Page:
endofevecoverLung Cancer Noir

Two months shy of the death date my mother had written on her calendar in red pen, Sol and I sublet our studio apartment to an art student for the school year. We’d keep the shop space downstairs.

“Your situation is interesting,” the art student said as he signed the lease agreement. “If there’s a gay kid in the family, it’s always the gay kid who has to take care of the sick parent. I always thought that was because the gay kid wouldn’t have any children of their own. But that’s obviously not true for you.”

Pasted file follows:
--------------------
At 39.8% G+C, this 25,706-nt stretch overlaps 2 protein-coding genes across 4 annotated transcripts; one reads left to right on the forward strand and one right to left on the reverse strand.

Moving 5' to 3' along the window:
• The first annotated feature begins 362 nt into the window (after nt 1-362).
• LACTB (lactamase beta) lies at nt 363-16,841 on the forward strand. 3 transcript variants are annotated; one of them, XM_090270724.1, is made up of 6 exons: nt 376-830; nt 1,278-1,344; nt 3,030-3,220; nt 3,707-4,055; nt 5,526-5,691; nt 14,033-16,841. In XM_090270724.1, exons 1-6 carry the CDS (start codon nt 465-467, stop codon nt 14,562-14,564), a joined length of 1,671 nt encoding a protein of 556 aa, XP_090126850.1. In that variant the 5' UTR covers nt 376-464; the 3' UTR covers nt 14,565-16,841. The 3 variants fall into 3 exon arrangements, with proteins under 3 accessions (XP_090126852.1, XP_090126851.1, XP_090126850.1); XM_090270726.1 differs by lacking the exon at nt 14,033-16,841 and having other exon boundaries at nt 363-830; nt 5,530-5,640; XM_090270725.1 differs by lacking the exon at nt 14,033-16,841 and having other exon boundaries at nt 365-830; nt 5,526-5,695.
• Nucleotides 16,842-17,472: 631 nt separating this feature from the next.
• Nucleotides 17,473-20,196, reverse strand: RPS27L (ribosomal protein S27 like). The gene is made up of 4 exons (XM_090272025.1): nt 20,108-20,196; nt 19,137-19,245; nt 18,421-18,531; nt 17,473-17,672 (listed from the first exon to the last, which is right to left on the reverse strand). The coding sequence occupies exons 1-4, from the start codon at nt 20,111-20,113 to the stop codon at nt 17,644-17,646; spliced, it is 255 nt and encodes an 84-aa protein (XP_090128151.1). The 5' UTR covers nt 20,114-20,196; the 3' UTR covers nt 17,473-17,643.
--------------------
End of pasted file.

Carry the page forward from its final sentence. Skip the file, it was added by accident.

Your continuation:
I shrugged. “Always great to be the gay kid.” And we packed up the car again for our move across town.

“Let’s make a pact,” Sol said as she turned the key in the ignition. “If we start plotting to murder your mother, we have to move out.”

I laughed. “Agreed.” But I knew she wasn’t kidding.